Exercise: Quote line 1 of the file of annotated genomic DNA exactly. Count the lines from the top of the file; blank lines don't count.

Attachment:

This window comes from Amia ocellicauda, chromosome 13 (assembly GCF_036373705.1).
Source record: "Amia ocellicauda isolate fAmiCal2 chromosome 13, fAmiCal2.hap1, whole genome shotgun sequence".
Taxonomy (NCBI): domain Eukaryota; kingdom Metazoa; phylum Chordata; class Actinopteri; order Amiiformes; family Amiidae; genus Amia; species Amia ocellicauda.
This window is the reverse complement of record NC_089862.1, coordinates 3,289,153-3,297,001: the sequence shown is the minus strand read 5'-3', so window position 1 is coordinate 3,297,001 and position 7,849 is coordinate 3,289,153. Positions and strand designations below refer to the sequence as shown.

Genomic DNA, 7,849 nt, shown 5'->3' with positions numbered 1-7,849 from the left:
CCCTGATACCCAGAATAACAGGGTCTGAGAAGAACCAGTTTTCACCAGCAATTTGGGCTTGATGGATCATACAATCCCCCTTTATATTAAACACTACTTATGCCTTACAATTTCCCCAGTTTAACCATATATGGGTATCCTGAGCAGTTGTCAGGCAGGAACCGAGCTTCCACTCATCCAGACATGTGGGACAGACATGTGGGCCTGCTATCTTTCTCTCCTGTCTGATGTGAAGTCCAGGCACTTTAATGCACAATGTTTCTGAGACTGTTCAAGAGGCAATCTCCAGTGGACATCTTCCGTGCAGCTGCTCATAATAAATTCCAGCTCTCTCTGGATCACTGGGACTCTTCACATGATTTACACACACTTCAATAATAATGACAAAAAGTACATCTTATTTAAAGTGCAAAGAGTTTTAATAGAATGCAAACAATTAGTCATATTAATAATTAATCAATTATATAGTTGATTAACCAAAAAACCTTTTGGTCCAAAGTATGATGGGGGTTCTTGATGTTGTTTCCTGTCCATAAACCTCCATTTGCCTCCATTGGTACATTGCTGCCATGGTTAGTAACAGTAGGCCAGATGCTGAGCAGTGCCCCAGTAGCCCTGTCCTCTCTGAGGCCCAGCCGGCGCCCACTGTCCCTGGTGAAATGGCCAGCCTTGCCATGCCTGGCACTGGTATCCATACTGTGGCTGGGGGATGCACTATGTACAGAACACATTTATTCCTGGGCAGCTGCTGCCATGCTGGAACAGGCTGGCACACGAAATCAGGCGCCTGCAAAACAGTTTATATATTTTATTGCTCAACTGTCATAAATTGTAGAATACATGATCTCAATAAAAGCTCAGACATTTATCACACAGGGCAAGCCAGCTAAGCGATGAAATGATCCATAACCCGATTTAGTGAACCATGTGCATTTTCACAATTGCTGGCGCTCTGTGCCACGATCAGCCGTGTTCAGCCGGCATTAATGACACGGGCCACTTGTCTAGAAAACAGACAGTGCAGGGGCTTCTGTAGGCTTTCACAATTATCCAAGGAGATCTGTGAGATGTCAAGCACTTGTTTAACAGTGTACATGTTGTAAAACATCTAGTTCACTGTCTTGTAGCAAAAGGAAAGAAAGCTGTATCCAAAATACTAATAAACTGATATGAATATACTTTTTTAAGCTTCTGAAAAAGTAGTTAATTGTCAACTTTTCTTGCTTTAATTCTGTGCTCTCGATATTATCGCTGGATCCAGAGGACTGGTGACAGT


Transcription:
This window comes from Amia ocellicauda, chromosome 13 (assembly GCF_036373705.1).